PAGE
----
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THE MAYAN CIVILIZATION
The Mayan civilization was located in parts of what are now Mexico, Guatemala, Belize and Honduras. It flourished between AD 300 and 900, and is known to have existed as long ago as 2000 BC. It was at its peak about the same time as the Roman empire was crumbling. More than half the population of Guatemala today are Maya Indians.
The calendar system was one of the major achievements of the Mayans; they devised two, one of which was a highly accurate yearly calendar of 365 days, based on the orbit of the earth around the sun. In specially-built observatories, Mayan priests noted the way in which the position of the Sun, Moon, stars and planets changed. This is how Mayan astronomers calculated the exact length of the solar year and lunar month, and knew how to predict eclipses. BC 3372 was the first date in this calendar. The other calendar was of 260 days - a sacred calendar used to foretell the future and avoid bad luck. Only priests trained in astrology could read it, and people would consult them before an important event, such as a birth or marriage. If a child was born on a day that was considered unlucky, his important naming ceremony could be postponed until a luckier date.
They developed advanced mathematics, and were the first people to invent a symbol for the number zero. Their numerical system counted in twenties and used only three symbols: a bar for 5, a dot for each unit up to 4, and a shell for 0. They used an arrangement of knotted strings, called a quipu, to record numerical information. The type and position of knot and the length and colour of string were all significant.
The Mayans wrote in hieroglyphs, which were found on huge stone monuments and in books they made from bark paper. The writing system was controlled by a caste of scribes of very high rank, who had their own patron deities, including Itzamna, the creator god and legendary inventor of writing, and the monkey-man gods. Their carvings, done without metal tools, combine the hieroglyphs with ornate human figures, which often show richly dressed people. Many marvellous wall-paintings in tombs and temples, remarkable stone carvings and decorated clay pots have been found in and around the ruins of their cities. They made pots by coiling long strips of clay into pots, then turning them round with their feet.
Over the centuries the Mayans became successful farmers and created hundreds of great cities out of stone, each with its own character and artistic style. From the third century BC to about AD 800, the Maya began a great building programme, and created large cities containing temple-pyramids, palaces, ballcourts, and community houses. The major cities were Tikal, Copan, and Chichen Itza. Each city-state was independent with no overall ruler or government. The rulers of these separate city states often fought each other. They fought for prisoners to offer up as sacrifices to please their gods. Only nobles, priests, rulers, officials and their servants inhabited the cities. The Mayas built a network of roads to encourage trade.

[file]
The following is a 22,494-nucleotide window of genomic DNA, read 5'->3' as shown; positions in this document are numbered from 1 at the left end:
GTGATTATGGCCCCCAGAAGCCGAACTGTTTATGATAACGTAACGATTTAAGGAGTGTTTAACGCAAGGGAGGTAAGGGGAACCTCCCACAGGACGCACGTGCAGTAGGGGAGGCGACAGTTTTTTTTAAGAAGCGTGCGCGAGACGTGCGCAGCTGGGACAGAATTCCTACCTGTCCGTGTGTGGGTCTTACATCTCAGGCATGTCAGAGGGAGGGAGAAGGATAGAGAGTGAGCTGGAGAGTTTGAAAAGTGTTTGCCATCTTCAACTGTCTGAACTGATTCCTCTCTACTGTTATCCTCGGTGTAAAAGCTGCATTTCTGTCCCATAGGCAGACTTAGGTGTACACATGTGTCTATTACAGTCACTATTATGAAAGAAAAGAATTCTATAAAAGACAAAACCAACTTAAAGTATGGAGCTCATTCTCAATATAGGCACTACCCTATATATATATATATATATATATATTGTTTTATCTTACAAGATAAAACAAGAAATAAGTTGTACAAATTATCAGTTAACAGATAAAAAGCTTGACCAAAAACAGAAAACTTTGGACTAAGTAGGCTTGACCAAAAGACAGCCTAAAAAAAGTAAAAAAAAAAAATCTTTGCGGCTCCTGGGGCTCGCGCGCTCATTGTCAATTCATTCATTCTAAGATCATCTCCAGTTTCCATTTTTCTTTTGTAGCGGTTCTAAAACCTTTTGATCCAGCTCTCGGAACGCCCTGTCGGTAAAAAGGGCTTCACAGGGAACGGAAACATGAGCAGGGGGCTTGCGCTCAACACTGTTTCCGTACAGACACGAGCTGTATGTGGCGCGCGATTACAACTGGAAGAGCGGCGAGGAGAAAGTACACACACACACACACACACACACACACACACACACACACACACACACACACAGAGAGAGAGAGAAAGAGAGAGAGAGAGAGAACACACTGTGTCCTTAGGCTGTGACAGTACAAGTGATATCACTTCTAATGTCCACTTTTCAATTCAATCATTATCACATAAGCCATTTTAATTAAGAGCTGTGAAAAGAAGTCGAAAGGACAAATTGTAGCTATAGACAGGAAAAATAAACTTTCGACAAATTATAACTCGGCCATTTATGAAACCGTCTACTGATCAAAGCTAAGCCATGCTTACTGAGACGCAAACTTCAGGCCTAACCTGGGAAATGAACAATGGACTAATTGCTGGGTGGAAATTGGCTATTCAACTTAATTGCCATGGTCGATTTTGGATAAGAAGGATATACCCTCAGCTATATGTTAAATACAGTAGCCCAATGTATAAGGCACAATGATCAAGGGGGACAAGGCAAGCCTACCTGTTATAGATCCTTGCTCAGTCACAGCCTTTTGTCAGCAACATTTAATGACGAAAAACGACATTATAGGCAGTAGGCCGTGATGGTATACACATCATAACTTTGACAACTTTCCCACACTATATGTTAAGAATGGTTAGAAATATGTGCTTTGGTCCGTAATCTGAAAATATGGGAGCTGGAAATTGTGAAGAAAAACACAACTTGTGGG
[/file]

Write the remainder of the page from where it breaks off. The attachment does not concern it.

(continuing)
Most of the Mayas were farmers who lived in forest huts and only came to the cities to attend markets or religious festivals. The farmers cleared forest land and grew maize, vegetables, tobacco, and cocoa, and kept turkeys, ducks, and bees in hives made from hollowed logs. The farm produce fed the country people, and also supported the urban dwellers. The basic item of diet was maize, but the Maya also ate beans, chillies, and meat stews.
They played a form of basketball that was half religious ceremony, half sport. Anyone who scored had the right to demand the property of any spectator they managed to catch. Players could only use hips, elbows, and ankles to control the ball, aiming for a hoop in the side wall.
Religious ceremonies played a central part in Maya life. Many of the city states were governed by priests as well as lords. The style of the temple-pyramids, the most important buildings in the cities, may have been copied from the temples at Teotihuacan. Leading men were often buried inside them. In the 1950s, a stone-lidded sarcophagus was found at the Temple of the Inscriptions at Palenque in the south of Mexico. Inside were the bones of a man. He was wrapped in a cotton shroud and covered with jade and mother-of-pearl ornaments, indicating his importance during his lifetime.
Another temple in Palenque is the Temple of the Foliated Cross, which stands at the ceremonial centre of the city. It was built during the reign of Chan-Bahlum II, in about 683. One of the finest stepped pyramids in the world is the Mayan pyramid, known as the Giant Jaguar, built before AD 800 in the ceremonial complex at Tikal, Guatemala. Stepped pyramids were crowned with temples. The Mayans prayed to rain, earth, wind, plant and animal gods. They built magnificent temples and shrines in honour of these gods and placed them high above the ground on the pyramid platforms. Only priests and a favoured few could enter the temples.
The Maya, like the people of Teotihuacan and many other South American cultures, worshipped the mysterious jaguar, or cat-god. In the Maya civilization, he was master of the underworld and the symbol of bravery in war. The Maya worshipped many other gods too. They believed that they could please their gods by making offerings of human blood. They could either cut themselves, collect the blood, and offer it to a god, or they could make human sacrifices. Bloodletting was thought to be purifying. Sometimes, several people would be killed and placed near the body of a great man who was buried in a temple-pyramid, so that their spirits could guard his in the afterlife.
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